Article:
Police unions face backlash for opposing reforms
Over 60% of all police officers in the US belong to a union. The primary goal of police unions is to represent their members in labour disputes and negotiate their pay raises. However, there’s been an ever-growing sentiment the unions may be playing a crucial role in hindering justice when it comes to misconduct by law enforcers. In spite of that, some experts point union membership has grown considerably as a backlash to the demand for police reforms in recent years.
The labour movement in the USA dates back over a hundred years and has an excellent track record. The unions have, and keep, fighting for higher wages, better working conditions, health insurance, pensions, fair treatment in the workplace and much more. Most of which has been achieved through collective bargaining, so more heavily unionised industries have always been able to reap more significant benefits for their workers. Even though the heyday of trade unions may have passed, with only 10% of the workforce in union jobs, some industries – like educators, public service workers, auto workers – are still mostly unionised. The same holds true for the police forces in the United States.
After the police killings of George Floyd in Minneapolis and Breonna Taylor in Louisville, the question as to why such brutality was possible in the first place has been raised again and again. Speaking about what happened, President Trump’s National Security adviser Robert O’Brian blamed “a few bad apples” that tainted the image of the otherwise flawless American law enforcement, denying the problem might be systemic. However, he didn’t mention that Derek Chauvin, the Minneapolis officer who pressed his knee into Floyd’s neck, had 17 prior misconduct complaints, none of which derailed his career on the force. And his example is typical. Even with abounding evidence of misuse of power, most charges and court cases against policemen are dropped by virtue of appeals carried out by the unions. As a result, the officers, by and large, retain their rank are merely reprimanded, and continue to serve.
On many occasions, the unions were instrumental in reinstating cops who’d been fired over the excessive use of force and other examples of egregious behaviour. An article from the Atlantic journal in 2014 is nothing but a list of gruesome acts committed by police officers who got away with their crimes by virtue of arbitration that overruled terminations and disciplinary action. Among others it cites a case when in 2007-08 a policeman from Oakland, California, killed two unarmed men within a span of seven months, but managed to keep his job and get back pay – all thanks to an appeal filed on his behalf by his union. In Lakeland, Florida a sergeant with a history of sexual misconduct and rape allegations was initially fired after being involved in a sex scandal, only to get his job back and be later promoted to an officer rank after arbitration. The list goes on and on.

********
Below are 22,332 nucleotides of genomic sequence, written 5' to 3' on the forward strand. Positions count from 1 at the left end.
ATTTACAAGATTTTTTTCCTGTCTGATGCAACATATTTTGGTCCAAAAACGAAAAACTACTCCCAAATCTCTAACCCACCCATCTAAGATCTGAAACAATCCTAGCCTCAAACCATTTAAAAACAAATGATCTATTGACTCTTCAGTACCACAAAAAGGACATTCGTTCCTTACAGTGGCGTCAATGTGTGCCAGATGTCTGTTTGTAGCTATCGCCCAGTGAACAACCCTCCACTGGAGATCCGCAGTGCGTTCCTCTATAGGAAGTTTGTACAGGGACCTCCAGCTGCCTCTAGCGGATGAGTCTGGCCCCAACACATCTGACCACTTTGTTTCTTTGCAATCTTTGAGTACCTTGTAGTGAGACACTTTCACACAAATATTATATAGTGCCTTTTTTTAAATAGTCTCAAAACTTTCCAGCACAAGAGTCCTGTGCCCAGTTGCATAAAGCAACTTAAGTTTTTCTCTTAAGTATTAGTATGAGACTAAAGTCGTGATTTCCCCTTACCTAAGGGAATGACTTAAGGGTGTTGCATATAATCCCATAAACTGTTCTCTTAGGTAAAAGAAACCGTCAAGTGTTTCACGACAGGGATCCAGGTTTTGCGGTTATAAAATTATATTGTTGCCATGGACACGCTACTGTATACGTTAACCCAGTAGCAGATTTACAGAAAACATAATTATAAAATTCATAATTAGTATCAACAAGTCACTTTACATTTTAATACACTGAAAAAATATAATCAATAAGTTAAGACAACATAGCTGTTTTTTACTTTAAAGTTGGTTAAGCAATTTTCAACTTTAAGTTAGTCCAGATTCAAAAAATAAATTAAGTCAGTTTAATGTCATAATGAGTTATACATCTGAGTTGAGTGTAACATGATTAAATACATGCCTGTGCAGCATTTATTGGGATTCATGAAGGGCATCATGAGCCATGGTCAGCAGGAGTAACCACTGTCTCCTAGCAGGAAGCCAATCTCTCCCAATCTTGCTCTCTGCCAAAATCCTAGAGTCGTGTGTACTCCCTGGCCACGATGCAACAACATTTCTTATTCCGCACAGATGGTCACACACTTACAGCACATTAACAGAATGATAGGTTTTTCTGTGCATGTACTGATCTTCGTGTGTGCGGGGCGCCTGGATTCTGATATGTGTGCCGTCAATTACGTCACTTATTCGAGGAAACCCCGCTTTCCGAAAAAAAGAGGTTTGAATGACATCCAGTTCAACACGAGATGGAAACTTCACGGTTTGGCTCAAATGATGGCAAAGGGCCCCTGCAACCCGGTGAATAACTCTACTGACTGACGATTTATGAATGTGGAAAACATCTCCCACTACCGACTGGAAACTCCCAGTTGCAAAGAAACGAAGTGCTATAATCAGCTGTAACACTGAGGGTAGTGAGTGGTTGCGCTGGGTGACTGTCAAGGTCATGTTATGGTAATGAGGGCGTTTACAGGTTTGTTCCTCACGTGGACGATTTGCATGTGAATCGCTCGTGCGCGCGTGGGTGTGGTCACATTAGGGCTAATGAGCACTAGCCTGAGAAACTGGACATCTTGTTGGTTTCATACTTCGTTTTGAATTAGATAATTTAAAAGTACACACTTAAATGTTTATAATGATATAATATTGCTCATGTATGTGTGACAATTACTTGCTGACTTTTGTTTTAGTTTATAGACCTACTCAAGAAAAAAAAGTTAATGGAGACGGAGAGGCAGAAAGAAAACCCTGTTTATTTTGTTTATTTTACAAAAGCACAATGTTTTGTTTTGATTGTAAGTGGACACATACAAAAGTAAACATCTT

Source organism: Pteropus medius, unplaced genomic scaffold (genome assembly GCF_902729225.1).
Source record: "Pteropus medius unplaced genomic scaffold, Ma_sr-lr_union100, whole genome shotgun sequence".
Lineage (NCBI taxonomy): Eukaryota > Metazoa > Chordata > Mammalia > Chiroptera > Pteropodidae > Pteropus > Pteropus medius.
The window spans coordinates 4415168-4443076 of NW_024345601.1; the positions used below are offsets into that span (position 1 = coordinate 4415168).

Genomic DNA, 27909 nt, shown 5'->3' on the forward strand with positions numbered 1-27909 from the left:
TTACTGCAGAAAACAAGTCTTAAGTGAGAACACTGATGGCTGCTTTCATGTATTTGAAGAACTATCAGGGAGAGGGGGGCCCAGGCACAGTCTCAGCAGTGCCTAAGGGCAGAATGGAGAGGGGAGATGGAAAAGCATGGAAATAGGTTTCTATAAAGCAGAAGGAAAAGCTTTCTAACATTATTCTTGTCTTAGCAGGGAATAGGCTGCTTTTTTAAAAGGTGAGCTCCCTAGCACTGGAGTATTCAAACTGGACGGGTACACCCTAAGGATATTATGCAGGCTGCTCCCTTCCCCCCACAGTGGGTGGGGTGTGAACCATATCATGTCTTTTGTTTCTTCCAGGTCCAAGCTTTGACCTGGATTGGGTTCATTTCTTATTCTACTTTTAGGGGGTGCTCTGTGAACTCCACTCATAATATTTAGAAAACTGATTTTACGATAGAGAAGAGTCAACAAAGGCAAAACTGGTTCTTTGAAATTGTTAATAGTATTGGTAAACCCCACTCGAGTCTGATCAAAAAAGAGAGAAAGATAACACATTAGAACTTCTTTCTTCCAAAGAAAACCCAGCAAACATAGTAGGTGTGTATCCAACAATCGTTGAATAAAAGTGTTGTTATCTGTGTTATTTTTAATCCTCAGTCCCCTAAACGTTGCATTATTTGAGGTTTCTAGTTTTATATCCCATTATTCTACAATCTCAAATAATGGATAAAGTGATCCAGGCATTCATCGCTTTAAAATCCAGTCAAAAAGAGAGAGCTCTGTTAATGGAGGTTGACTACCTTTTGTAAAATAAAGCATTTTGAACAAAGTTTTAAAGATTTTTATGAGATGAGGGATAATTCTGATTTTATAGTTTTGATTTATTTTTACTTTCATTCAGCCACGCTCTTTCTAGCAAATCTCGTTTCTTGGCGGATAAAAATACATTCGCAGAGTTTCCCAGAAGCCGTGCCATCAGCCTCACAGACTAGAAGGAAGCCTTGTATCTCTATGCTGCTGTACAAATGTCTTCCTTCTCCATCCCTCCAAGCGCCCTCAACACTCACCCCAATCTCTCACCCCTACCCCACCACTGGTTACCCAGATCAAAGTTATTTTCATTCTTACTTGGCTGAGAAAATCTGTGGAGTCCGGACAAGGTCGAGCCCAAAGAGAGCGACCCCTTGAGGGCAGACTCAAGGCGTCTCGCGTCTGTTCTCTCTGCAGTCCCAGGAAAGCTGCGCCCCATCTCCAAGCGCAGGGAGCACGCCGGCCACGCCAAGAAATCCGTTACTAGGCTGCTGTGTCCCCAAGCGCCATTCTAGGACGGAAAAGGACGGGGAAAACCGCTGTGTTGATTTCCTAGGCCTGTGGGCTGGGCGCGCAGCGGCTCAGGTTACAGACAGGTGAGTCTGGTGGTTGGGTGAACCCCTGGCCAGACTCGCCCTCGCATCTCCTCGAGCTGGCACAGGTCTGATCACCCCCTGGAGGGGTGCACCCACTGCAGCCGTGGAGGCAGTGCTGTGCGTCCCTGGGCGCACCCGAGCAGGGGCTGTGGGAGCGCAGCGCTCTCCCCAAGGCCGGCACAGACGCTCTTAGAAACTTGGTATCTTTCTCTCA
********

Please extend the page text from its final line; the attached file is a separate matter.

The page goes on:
He called out the Police Officers Federation of Minneapolis, led by Lt. Bob Kroll, as one of the biggest stumbling blocks. “The elephant in the room with regard to police reform is the police union,” he told The New York Times. He also pointed out the current union job contract is almost an impenetrable barrier to firing an officer for any misconduct and needs to be reviewed. With over 30 states allowing collective bargaining for police, it’s not a local issue.
Many collective bargaining agreements require an officers’ disciplinary record be wiped clean after a certain number of years, making it virtually impossible to find out if they had been penalised before. Plus, in a case of arbitration, some unions even have the right to choose an arbitrator to handle their disciplinary cases, so no wonder in up to half the cases previously fired police, or correctional officers get reinstated after an appeal.
When it comes to police contracts the lack of accountability and the overall lackadaisical attitude of city authorities can often be explained by the fact that friendship with police unions is often critical for their reelection. At the start of his second campaign in 2019, Donald Trump received an endorsement from IUPA – the largest police unions association in the US – securing him a large number of votes and thousands of dollars in campaign contributions.
What precise leverage do the unions have in negotiating with city governments? According to an investigation conducted by The Guardian, over the past 20 years, police unions in USA’s biggest cities’ (NYC, LA and Chicago) have spent over $87 million at local and state levels lobbying changes in legislation that work to their benefit. That is, to get more resources, to reduce public oversight, and to help police-friendly officials take office.
During the protests against police brutality in the US and demands for reform and raise accountability, there have been voices calling for police unions to be kicked out of the American labour movement altogether. The argument being their means and ends have strayed too far from the original purpose of labour unions, looking out only for their members and showing little commitment to social justice. If the International Union of Police Associations is indeed removed from the AFL-CIO labour federation, it won’t lose much apart from its public image. Police unions are likely to retain their power, unless there’s political will to change the situation and challenge the existing order of things, when collective bargaining and arbitration are significant obstacles in carrying out justice and punishing uniformed offenders.